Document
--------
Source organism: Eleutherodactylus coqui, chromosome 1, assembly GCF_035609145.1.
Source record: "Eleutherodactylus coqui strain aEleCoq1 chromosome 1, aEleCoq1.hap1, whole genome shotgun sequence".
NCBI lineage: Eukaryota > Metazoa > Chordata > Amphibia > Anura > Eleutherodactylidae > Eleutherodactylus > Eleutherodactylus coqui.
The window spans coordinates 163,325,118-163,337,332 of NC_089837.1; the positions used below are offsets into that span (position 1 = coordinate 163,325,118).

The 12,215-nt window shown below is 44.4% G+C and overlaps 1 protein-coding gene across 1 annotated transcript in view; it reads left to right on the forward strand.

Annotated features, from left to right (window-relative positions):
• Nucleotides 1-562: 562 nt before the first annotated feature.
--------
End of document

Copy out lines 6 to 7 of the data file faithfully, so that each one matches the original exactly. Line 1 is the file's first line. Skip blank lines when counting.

Annotated features, from left to right (window-relative positions):
• Nucleotides 1-562: 562 nt before the first annotated feature.